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Shade structure is testament for two Evergreen Park women who died of melanoma

  • Written by Joe Boyle

shade structue ribbon photo 10-27

Photo by Joe Boyle

Nancy Donovan, mother of Meg Donovan Moonan, who died from melanoma in 2102, cuts the ribbon for a shade structure built over a sandbox to protect children from the sun at Klein Park in Evergreen Park. She is joined during the ribbon-cutting ceremonies by Evergreen Park Mayor Jim Sexton.

 

Nancy Donovan had an idea after watching the participants cross the finish line of the March4Meg’s 5K Run and Walk that has become an annual tradition at Klein Park, affectionately known as Circle Park, in Evergreen Park.

Donovan decided then that she would like to have a shade structure constructed to protect children from the danger of overexposure to the sun. She had only one location in mind and that was Klein Park, 9700 S. Homan Ave. Her daughter, Meg Donovan Moonan, lived across the street from the park and this is also where her children still live and play.

Meg Donovan Moonan died of complications from melanoma on March 30, 2012. Family and friends of Meg vowed to do what she would have – fight back to halt others from spending too much time in the sun.

During her 19-month battle battle, Meg endured two surgeries, numerous experimental chemotherapy treatments and 16 hospital stays. Nancy Donovan said that Meg battled the disease with quiet resolve that was an inspiration to everyone who knew her. Meg’s focus was on the family and the hope that one day she would live to see a cure.

One of four siblings who grew up in Chicago’s Wrightwood neighborhood, Meg attended St. Thomas More School and Maria High School. She and her twin sister, Maureen, were both fair skinned so their mother overcompensated with long-sleeve shirts and pants in the warmest of weather. But Meg still contracted the deadliest of cancers. She is survived by her husband, Ken Moonan, and their four children.

Though the local parish rallied around the family, Nancy Donovan sensed they were wilting under the weight of grief and longing.

“We had to do something bold because everyone was do depressed and heading nowhere,” Nancy Donovan said.

With the aid of her daughters, Maureen Kovac and Mary Pat McGeehan; niece, Meredith McGuffage; and others, March4Meg was founded. Shortly after the first race, the money that was raised as earmarked for the Meg Moonan Endowment for Melanoma Research at Advocate Christ Medical Center. A check presentation of $30,000 was made based after the first event. The second year, a check for $60,000, was presented to Advocate Christ Medical Center.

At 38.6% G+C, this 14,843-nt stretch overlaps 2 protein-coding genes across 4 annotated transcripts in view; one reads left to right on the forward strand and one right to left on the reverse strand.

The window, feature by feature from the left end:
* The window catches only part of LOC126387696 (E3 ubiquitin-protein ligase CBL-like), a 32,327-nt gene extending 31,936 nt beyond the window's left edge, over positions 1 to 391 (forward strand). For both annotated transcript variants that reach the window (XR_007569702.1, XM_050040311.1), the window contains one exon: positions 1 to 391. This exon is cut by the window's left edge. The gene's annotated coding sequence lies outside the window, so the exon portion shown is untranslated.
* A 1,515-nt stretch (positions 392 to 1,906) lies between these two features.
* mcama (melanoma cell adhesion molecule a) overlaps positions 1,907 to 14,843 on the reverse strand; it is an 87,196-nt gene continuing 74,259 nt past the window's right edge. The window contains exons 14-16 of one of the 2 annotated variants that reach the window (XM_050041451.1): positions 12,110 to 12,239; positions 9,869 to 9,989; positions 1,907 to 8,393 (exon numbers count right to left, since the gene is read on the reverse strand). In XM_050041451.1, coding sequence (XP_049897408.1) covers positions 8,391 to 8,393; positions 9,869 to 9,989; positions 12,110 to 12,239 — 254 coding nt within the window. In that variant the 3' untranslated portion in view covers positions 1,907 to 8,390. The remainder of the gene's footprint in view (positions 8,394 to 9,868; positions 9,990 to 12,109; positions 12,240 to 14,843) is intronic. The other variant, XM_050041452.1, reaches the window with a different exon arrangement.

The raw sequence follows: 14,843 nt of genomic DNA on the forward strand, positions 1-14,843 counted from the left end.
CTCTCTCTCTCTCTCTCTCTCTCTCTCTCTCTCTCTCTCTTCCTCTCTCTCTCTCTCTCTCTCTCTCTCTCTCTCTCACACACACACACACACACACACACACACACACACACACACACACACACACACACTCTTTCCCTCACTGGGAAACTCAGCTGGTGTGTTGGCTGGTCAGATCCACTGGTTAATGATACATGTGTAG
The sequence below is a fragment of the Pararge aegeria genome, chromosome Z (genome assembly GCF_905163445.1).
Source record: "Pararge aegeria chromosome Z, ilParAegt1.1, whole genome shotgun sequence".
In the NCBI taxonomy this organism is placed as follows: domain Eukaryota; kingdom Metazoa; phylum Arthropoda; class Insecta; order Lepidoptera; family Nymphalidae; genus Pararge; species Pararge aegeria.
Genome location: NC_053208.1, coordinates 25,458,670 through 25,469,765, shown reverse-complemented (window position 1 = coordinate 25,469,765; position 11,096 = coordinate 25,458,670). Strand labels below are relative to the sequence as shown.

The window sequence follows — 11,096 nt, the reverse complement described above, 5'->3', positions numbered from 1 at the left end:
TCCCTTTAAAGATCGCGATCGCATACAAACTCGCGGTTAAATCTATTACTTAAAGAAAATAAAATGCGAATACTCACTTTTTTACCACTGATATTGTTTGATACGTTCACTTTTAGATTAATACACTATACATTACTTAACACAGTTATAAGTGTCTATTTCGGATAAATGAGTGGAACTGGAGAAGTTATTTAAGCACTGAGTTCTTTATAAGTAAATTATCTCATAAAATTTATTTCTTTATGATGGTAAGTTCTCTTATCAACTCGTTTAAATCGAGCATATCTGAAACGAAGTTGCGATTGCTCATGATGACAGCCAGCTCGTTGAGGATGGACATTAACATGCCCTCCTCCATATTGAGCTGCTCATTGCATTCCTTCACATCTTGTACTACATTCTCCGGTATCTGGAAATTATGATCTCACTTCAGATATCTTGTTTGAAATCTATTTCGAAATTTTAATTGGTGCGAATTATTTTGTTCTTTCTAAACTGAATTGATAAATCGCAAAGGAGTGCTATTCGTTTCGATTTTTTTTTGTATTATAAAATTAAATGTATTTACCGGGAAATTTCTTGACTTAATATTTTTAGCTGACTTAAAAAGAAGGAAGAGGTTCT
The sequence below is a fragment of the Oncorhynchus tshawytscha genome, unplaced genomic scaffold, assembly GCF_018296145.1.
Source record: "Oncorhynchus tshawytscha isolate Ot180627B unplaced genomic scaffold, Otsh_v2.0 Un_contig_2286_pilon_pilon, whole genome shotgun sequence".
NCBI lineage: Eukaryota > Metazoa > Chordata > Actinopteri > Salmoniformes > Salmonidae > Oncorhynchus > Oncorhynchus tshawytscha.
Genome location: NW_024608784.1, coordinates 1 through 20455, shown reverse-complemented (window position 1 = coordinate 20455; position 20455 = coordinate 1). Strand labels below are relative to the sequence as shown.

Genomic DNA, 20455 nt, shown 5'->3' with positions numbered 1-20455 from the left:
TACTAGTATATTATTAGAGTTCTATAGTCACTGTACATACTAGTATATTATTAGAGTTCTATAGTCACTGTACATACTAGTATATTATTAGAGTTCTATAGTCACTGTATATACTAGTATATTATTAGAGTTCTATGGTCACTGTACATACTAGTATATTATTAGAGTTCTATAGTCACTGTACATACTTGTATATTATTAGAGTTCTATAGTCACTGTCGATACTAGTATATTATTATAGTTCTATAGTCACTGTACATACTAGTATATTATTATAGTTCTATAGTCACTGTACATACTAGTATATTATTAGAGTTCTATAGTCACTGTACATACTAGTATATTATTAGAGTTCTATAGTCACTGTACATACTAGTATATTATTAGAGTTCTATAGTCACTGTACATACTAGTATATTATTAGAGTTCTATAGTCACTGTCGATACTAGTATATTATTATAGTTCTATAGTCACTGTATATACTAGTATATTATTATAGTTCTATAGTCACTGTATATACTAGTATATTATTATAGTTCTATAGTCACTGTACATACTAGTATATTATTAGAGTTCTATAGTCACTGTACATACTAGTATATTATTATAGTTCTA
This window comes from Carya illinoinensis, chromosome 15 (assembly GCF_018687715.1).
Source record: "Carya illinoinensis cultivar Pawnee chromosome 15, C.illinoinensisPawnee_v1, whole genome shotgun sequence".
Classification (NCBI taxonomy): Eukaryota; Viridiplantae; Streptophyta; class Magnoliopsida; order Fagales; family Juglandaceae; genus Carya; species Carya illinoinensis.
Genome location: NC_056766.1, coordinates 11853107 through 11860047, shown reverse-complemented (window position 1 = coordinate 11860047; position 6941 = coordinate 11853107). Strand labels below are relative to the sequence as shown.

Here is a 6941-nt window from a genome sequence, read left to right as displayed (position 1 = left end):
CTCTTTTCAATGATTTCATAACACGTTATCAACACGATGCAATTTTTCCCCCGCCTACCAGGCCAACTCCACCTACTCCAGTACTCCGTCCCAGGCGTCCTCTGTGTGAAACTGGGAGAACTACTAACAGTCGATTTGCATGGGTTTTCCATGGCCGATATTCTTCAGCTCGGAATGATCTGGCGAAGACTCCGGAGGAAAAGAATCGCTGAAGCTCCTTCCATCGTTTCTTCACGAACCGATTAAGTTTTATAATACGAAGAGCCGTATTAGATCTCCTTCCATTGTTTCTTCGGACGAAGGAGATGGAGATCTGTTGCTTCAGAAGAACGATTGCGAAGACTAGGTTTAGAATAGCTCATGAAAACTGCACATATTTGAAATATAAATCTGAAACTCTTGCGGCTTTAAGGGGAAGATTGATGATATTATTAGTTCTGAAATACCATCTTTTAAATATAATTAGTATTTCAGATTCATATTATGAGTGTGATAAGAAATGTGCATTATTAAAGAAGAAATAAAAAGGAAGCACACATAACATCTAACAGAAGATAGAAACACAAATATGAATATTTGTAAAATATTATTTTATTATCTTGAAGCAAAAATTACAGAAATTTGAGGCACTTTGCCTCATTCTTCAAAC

Nancy Donovan’s idea of a shade structure had more meaning after another Evergreen Park resident, Lucy Barry, died in 2014 due to melanoma. Nancy Donovan was more determined than ever to accomplish her goal and make adults and children aware of the dangers of overexposure to the sun.

“It’s a deadly disease and we have so many Irish in Evergreen Park,” said Nancy Donovan. “Many of them are fair-skinned. There are other parks that could use a shelter, like Duffy Park. They don’t have many trees and it is so sunny there.”

The shade structure is about 550 square feet in coverage area and it shadows the entire sandbox portion of the Klein Park playground to protect children playing in the sand area in the far southwest corner of the park and playground. Nancy Donovan was advised by Kathy Figel to contact Wendy Schulenberg, a landscape architect with more than 35 years of experience.

“This is the first time I’ve located a sun shade structure over a sand play area,” said Schulenberg, a resident of Chicago’s Beverly neighborhood. “I don’t remember ever seeing it done on such a large scale before, so I think we are a bit ahead of the curve on being sensitive to sun protection in an area like this.”

“I’d like to think we’re taking a leadership position here in Evergreen Park in the commitment to creating a safe haven from the danger s of the sun’s strength,” said Evergreen Park Mayor Jim Sexton. “Much of the credit goes to Nancy Donovan for bringing us this concept and the support she got from the March4Meg committee and the Barry family.”

Dennis Duffy, the recreation director in Evergreen Park, led a series of meetings at park offices that completed Nancy Donovan’s vision with Schulenberg’s expertise. When Lucy Barry died, Donovan reached out her husband, Jim, and the five Barry sons, consoling them and welcoming them into the fold.

Now president of the March4Meg board, Jim Barry shared Donovan’s vision to provide research into a cure for melanoma. The unveiling of the shade structure and two memorial markers with accompanying photos of Meg Moonan Donovan and Lucy Barry were displayed on Oct. 21. Along with Nancy Donovan and her family, Jim Barry and his family were on hand. Sexton was in attendance along with state Rep. Kelly Burke (D-36th). The Rev. Jim Hyland, pastor of Holy Redeemer Parish, gave a blessing.

“”For me personally, this is a dream come true but it doesn’t happen without our own dream makers,” said Nancy Donovan. “In a short time Jim Barry and his son, Matt, have helped take our visions and make them reality. We can only hope this will lead to more shade structures and greater awareness.

“Meg would be so proud today,” added Nancy Donovan. “From the day she was diagnosed, she talked of building awareness and taking action. Despite her suffering, she was plotting ways to help others. She was determined to beat the monster – melanoma – and the next best thing would be helping others never get it.”

According to the American Cancer Society, melanoma is one fastest growing cancers in the U.S. and throughout the world. Every hour of the day someone dies from melanoma. Promoting awareness can save lives as melanoma is curable if detected early, with a greater than 90 percent survival rate.